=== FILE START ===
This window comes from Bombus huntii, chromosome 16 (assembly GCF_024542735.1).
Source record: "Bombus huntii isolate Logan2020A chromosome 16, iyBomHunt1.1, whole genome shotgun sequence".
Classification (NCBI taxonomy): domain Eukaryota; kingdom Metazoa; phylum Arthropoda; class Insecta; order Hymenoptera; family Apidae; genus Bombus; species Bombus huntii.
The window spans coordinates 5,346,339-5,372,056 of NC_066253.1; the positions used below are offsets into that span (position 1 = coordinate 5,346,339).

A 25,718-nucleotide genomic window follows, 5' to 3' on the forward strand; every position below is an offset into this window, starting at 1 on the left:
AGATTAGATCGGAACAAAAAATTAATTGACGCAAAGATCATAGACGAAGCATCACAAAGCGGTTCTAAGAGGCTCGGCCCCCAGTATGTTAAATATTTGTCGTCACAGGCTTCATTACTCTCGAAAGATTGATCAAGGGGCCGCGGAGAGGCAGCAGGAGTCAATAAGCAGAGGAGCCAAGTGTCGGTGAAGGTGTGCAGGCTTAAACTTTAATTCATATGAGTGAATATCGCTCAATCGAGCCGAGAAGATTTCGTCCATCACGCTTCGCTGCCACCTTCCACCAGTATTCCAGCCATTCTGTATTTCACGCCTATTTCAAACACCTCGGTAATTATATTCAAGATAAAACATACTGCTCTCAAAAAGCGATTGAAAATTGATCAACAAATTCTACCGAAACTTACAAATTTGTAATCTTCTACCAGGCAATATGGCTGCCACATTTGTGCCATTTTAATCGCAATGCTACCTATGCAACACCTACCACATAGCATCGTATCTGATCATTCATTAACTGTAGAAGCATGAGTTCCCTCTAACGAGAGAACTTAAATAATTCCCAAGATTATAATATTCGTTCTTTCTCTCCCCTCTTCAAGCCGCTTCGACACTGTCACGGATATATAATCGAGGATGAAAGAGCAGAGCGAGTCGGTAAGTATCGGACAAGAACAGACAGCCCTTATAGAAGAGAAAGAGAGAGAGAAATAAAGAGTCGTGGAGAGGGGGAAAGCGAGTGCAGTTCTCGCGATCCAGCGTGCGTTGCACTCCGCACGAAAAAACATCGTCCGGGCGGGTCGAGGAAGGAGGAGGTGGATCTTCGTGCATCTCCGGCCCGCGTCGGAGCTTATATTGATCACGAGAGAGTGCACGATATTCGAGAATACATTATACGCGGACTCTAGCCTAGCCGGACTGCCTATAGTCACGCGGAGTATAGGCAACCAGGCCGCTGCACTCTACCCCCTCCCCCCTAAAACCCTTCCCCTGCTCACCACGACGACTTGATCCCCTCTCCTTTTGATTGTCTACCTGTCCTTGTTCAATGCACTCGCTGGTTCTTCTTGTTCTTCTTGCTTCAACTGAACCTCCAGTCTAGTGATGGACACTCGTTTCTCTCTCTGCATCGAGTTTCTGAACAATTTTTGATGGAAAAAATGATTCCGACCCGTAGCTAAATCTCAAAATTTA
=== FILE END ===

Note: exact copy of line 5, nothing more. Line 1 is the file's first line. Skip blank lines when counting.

A 25,718-nucleotide genomic window follows, 5' to 3' on the forward strand; every position below is an offset into this window, starting at 1 on the left: